19. Ms Bangay says that the atmosphere was unique in her long experience, even if it is not captured on the transcript.  That is a point that can always be made in an appellate court, but if this bold submission had any prospect of success there had to be something in the transcribed words to substantiate the very serious charge.  All I see in a reading of the transcript is the judge going about his objective in a full, careful and rational way, his objective being to make the best he could out of the attendance of the parties by leading and junior counsel at considerable expense to the clients.  His case management of the further stages that were compelled by the inadequate time estimate seems to me to have been conducted in a thorough, balanced and judicial way.  So, whilst I respect Ms Bangay's experience, it would be impossible to uphold that submission without substantiation beyond her subjective impression.  As to the merits of the judge's determination, the answer is already plain from the chronology.  It is not clear that responsibility for listing the three issues for 9 February within a one-hour time estimate was a shared responsibility.  It is quite plain that it was the estate that wanted the permission application listed and heard.  It was the estate that wanted the stay on the District Judge's order.   We can see from subsequent correspondence that it was the claimants who were questioning the practicality, the reality, of cramming so much into so little time.  The response from the estate by the letter of 5 February and by Ms Bangay's position statement of the 8 February demonstrates quite clearly that it was the estate which bore the responsibility for the pressurised hearing and for the briefing of Mr Howard on behalf of the claimants.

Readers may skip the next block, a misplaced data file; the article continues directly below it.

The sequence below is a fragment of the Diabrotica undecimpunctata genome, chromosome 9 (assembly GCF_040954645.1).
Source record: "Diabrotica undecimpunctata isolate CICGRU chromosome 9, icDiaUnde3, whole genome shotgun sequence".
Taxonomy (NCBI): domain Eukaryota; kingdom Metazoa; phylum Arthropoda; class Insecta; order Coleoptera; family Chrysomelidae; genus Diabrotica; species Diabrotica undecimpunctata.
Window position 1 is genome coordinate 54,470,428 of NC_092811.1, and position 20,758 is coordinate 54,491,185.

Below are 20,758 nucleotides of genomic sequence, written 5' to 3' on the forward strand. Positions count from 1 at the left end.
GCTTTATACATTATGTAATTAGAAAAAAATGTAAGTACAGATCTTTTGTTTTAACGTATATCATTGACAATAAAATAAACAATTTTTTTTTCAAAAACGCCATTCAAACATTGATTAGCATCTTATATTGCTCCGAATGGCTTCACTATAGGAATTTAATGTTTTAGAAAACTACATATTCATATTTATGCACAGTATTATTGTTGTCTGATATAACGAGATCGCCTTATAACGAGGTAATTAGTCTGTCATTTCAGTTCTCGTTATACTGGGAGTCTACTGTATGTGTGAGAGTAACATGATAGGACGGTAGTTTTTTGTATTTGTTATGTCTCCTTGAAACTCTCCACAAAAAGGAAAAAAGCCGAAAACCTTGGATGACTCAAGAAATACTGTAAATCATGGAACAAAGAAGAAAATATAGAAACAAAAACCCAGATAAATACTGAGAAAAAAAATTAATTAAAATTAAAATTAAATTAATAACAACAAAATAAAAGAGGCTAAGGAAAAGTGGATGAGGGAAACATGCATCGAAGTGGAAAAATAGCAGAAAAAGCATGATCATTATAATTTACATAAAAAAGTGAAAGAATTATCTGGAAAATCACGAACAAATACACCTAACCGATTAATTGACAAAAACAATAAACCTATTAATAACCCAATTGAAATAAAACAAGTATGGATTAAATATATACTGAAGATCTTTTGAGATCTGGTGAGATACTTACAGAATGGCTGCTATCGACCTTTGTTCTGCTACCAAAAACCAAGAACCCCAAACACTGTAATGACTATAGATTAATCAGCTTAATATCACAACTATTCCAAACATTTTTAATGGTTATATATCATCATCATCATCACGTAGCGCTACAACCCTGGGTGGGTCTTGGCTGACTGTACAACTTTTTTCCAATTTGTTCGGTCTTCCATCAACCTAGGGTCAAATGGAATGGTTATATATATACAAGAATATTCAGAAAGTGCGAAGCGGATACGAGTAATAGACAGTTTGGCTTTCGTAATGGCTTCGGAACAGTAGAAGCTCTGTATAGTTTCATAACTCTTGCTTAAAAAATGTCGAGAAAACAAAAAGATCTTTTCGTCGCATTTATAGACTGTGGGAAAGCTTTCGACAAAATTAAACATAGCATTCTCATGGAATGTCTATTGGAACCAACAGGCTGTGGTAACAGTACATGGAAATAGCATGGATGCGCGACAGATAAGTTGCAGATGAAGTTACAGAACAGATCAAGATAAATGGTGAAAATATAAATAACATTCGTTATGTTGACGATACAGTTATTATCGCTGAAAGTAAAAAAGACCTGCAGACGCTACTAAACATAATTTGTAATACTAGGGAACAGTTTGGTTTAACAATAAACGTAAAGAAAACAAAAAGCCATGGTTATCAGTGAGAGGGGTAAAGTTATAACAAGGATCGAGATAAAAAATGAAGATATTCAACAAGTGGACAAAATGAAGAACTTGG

20. So in my judgment it would quite impossible to say that Singer J's ultimate conclusion that the estate should bear all the costs thrown away exceeded the very generous ambit of discretion.  His quantification of the interim payment does seem at first blush, and perhaps beyond, as on the high side, if not excessive, but I would not interfere in that very limited sphere, given that it is a pure cashflow point.  Obviously the cost to the estate will ultimately be set by the costs judge, who will be looking only at costs thrown away, and it seems to me obvious that the sensible course for the estate to pursue is to push for that assessment, something which presumably they could have done in the interim. 

21. So for all those reasons I would dismiss the application for permission.

Lord Justice Moses:
22. So would I.

Lord Justice Richards: 
23.  I also agree.

Order: Application refused